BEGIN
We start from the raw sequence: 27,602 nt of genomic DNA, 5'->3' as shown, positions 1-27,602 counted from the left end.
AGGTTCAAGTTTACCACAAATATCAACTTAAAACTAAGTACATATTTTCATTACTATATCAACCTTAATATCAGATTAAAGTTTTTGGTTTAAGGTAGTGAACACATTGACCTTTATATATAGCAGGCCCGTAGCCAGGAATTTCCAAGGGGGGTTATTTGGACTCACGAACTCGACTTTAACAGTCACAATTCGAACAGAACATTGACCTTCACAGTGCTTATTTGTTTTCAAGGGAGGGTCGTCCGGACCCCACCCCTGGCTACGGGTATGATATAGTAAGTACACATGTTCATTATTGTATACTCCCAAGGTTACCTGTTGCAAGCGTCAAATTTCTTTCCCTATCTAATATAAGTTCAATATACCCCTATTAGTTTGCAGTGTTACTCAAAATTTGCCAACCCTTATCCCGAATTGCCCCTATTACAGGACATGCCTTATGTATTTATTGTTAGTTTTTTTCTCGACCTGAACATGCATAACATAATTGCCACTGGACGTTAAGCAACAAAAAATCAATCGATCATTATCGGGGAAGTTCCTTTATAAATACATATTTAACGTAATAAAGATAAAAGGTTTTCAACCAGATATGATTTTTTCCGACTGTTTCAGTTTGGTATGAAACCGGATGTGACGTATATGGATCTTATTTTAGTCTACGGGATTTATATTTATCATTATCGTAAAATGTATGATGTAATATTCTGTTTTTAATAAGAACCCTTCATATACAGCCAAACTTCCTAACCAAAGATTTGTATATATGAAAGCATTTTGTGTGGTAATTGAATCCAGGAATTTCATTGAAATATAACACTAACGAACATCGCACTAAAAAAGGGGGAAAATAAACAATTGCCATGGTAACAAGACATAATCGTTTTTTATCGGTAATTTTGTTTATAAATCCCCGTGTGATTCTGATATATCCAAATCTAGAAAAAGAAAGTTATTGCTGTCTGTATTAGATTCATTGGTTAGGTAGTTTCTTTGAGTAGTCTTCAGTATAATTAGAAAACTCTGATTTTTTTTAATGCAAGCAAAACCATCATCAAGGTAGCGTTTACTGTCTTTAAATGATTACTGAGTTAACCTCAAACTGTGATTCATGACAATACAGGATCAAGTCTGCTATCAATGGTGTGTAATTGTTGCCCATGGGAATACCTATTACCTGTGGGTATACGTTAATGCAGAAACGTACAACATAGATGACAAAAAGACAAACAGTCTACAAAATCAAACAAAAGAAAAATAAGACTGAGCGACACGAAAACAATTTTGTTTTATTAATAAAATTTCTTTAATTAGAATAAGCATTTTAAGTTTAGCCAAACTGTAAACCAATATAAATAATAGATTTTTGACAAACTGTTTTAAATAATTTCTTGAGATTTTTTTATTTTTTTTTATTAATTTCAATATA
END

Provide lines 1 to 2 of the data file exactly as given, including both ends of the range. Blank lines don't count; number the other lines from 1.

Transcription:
We start from the raw sequence: 27,602 nt of genomic DNA, 5'->3' as shown, positions 1-27,602 counted from the left end.
AGGTTCAAGTTTACCACAAATATCAACTTAAAACTAAGTACATATTTTCATTACTATATCAACCTTAATATCAGATTAAAGTTTTTGGTTTAAGGTAGTGAACACATTGACCTTTATATATAGCAGGCCCGTAGCCAGGAATTTCCAAGGGGGGTTATTTGGACTCACGAACTCGACTTTAACAGTCACAATTCGAACAGAACATTGACCTTCACAGTGCTTATTTGTTTTCAAGGGAGGGTCGTCCGGACCCCACCCCTGGCTACGGGTATGATATAGTAAGTACACATGTTCATTATTGTATACTCCCAAGGTTACCTGTTGCAAGCGTCAAATTTCTTTCCCTATCTAATATAAGTTCAATATACCCCTATTAGTTTGCAGTGTTACTCAAAATTTGCCAACCCTTATCCCGAATTGCCCCTATTACAGGACATGCCTTATGTATTTATTGTTAGTTTTTTTCTCGACCTGAACATGCATAACATAATTGCCACTGGACGTTAAGCAACAAAAAATCAATCGATCATTATCGGGGAAGTTCCTTTATAAATACATATTTAACGTAATAAAGATAAAAGGTTTTCAACCAGATATGATTTTTTCCGACTGTTTCAGTTTGGTATGAAACCGGATGTGACGTATATGGATCTTATTTTAGTCTACGGGATTTATATTTATCATTATCGTAAAATGTATGATGTAATATTCTGTTTTTAATAAGAACCCTTCATATACAGCCAAACTTCCTAACCAAAGATTTGTATATATGAAAGCATTTTGTGTGGTAATTGAATCCAGGAATTTCATTGAAATATAACACTAACGAACATCGCACTAAAAAAGGGGGAAAATAAACAATTGCCATGGTAACAAGACATAATCGTTTTTTATCGGTAATTTTGTTTATAAATCCCCGTGTGATTCTGATATATCCAAATCTAGAAAAAGAAAGTTATTGCTGTCTGTATTAGATTCATTGGTTAGGTAGTTTCTTTGAGTAGTCTTCAGTATAATTAGAAAACTCTGATTTTTTTTAATGCAAGCAAAACCATCATCAAGGTAGCGTTTACTGTCTTTAAATGATTACTGAGTTAACCTCAAACTGTGATTCATGACAATACAGGATCAAGTCTGCTATCAATGGTGTGTAATTGTTGCCCATGGGAATACCTATTACCTGTGGGTATACGTTAATGCAGAAACGTACAACATAGATGACAAAAAGACAAACAGTCTACAAAATCAAACAAAAGAAAAATAAGACTGAGCGACACGAAAACAATTTTGTTTTATTAATAAAATTTCTTTAATTAGAATAAGCATTTTAAGTTTAGCCAAACTGTAAACCAATATAAATAATAGATTTTTGACAAACTGTTTTAAATAATTTCTTGAGATTTTTTTATTTTTTTTTATTAATTTCAATATA